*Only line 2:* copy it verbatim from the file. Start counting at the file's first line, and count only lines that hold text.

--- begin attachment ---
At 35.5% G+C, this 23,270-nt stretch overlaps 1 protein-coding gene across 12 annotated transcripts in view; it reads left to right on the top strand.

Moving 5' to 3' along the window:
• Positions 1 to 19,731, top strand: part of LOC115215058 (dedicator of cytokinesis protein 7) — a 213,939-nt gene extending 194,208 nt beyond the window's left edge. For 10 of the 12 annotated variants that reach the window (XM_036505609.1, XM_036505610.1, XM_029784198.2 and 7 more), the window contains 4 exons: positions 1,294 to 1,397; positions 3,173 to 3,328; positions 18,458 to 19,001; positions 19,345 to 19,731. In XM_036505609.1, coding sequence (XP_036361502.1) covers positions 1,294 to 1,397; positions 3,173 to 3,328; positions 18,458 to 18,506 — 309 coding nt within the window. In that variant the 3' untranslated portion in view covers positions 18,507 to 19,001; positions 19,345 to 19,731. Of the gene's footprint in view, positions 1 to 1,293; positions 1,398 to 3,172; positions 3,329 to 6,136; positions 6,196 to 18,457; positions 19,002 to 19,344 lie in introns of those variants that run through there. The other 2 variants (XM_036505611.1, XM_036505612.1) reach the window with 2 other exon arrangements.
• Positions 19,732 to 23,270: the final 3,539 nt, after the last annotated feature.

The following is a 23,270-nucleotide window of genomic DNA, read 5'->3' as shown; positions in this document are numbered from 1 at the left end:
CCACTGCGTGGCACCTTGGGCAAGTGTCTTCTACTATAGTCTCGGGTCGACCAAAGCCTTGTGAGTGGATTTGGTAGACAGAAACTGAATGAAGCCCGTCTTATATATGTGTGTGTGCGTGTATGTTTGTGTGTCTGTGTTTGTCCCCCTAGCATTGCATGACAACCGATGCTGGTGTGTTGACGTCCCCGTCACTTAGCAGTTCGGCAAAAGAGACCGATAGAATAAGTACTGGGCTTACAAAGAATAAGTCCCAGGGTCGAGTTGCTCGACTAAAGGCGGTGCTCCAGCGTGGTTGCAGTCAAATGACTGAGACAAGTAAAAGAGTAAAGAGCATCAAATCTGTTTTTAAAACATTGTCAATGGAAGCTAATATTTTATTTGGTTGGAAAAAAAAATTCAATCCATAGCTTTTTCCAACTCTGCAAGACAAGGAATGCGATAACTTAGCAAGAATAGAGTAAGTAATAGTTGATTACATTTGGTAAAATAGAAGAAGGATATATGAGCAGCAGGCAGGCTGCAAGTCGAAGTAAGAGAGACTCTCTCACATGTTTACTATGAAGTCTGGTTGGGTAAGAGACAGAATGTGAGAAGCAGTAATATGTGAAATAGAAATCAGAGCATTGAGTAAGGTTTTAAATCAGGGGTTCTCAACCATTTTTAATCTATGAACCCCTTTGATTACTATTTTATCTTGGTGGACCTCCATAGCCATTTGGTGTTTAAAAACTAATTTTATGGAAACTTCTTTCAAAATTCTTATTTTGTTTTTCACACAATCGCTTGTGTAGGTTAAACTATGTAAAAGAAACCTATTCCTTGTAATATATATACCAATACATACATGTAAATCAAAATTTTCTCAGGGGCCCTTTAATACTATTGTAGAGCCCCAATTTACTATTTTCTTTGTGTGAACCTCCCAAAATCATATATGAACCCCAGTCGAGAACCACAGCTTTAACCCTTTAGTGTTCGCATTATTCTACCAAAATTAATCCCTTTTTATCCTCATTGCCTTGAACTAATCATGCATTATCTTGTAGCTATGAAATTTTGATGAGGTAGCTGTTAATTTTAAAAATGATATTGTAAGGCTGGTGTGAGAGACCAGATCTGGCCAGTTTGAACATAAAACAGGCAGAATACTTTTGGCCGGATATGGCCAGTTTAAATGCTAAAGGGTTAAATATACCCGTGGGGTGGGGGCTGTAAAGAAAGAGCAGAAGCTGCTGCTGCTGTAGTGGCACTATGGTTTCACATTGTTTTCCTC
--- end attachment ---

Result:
Moving 5' to 3' along the window: